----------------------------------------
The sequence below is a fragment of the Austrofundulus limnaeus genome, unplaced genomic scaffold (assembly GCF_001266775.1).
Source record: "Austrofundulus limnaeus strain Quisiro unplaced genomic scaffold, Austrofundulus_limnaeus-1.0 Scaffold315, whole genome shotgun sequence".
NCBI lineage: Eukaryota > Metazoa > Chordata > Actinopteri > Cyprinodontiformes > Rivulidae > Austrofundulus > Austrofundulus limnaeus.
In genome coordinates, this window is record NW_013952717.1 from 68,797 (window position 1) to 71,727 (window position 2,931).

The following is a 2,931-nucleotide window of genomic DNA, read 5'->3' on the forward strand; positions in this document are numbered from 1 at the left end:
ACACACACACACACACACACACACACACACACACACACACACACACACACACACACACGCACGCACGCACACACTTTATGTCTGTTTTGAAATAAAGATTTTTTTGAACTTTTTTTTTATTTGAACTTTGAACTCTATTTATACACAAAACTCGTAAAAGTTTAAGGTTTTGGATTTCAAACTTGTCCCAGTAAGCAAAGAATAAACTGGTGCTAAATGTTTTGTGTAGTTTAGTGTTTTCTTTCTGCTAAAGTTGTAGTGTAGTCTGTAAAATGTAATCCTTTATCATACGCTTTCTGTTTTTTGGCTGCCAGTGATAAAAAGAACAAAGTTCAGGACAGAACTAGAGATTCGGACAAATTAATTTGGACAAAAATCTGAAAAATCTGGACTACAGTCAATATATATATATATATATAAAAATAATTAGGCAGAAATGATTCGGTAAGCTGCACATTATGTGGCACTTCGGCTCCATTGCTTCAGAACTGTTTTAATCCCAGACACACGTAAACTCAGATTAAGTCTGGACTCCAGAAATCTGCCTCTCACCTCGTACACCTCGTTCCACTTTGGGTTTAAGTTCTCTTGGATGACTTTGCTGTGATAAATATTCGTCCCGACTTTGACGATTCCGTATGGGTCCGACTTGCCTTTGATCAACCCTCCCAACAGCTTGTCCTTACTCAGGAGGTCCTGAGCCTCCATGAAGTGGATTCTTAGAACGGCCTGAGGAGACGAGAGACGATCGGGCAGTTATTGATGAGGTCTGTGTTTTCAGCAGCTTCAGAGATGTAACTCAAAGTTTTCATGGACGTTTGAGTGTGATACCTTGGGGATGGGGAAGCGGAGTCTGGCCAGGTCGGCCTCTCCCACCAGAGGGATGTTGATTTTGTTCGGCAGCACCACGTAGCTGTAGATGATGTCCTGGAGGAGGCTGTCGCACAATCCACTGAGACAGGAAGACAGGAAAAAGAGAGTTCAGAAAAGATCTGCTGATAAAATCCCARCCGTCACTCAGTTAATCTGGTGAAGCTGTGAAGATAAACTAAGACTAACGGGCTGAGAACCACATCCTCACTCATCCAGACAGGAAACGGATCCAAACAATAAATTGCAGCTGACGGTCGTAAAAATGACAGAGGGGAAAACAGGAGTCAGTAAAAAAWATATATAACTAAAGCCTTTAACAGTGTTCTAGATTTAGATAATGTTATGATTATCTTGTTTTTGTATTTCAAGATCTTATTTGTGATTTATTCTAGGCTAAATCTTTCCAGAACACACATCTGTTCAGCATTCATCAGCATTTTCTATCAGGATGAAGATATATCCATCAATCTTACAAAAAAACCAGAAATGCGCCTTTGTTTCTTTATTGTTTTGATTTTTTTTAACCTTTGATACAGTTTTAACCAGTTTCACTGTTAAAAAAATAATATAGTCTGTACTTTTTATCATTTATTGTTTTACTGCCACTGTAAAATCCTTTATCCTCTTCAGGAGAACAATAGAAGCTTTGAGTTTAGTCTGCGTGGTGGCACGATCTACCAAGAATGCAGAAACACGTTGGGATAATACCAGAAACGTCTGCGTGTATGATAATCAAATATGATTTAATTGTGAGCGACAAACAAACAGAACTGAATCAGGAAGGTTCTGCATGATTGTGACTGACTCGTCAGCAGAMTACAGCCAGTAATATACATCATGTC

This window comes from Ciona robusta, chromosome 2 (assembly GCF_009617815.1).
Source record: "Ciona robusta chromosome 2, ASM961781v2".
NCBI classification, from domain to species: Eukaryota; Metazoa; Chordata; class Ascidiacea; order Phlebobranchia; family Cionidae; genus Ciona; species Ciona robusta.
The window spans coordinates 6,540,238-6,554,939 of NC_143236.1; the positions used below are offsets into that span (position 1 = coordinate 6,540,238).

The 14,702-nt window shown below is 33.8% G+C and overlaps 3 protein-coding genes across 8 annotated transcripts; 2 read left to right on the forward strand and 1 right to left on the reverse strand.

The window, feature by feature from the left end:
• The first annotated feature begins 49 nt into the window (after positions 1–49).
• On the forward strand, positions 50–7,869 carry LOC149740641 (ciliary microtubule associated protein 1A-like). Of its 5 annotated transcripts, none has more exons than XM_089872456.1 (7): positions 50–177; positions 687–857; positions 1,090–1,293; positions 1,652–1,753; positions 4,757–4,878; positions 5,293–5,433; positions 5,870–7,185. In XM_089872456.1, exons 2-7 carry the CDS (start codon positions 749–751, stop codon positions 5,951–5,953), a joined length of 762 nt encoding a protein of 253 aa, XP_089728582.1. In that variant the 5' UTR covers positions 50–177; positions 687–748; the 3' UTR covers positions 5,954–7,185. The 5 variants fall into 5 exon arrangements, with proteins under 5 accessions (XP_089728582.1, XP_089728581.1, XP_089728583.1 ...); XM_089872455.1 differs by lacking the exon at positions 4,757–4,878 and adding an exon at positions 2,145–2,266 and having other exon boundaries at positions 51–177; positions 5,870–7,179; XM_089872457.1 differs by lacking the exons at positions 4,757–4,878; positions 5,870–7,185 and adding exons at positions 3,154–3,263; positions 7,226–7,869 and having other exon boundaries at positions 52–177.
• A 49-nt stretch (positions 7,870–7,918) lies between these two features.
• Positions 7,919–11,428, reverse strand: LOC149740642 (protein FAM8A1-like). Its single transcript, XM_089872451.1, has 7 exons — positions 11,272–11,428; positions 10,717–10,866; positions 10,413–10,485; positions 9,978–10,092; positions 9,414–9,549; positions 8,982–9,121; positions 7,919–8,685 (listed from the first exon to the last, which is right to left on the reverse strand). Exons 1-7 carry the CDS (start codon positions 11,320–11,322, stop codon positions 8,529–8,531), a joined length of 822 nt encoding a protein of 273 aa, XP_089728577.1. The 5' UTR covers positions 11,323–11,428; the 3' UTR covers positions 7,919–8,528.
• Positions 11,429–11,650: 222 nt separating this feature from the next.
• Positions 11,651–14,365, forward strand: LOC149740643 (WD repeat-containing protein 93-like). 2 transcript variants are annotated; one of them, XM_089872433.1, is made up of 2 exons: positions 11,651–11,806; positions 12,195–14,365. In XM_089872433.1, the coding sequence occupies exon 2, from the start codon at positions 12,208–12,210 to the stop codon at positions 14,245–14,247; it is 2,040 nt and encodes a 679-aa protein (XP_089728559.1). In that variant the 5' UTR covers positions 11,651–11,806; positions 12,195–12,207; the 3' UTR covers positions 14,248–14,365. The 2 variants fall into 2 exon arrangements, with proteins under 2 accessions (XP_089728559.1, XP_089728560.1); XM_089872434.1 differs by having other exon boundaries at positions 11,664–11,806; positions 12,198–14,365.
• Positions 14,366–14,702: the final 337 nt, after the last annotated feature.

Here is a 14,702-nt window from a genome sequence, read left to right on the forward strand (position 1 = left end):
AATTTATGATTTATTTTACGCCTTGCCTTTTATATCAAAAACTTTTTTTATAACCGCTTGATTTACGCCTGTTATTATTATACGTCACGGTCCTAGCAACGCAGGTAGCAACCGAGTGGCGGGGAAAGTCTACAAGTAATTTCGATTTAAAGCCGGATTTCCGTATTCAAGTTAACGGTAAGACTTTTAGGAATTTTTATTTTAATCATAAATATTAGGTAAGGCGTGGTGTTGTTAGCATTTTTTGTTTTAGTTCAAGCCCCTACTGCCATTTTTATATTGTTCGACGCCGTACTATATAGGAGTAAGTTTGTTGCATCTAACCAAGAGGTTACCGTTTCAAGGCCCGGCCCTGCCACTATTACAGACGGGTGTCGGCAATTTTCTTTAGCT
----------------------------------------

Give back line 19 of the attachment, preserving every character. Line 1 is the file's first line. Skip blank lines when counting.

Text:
• Positions 14,366–14,702: the final 337 nt, after the last annotated feature.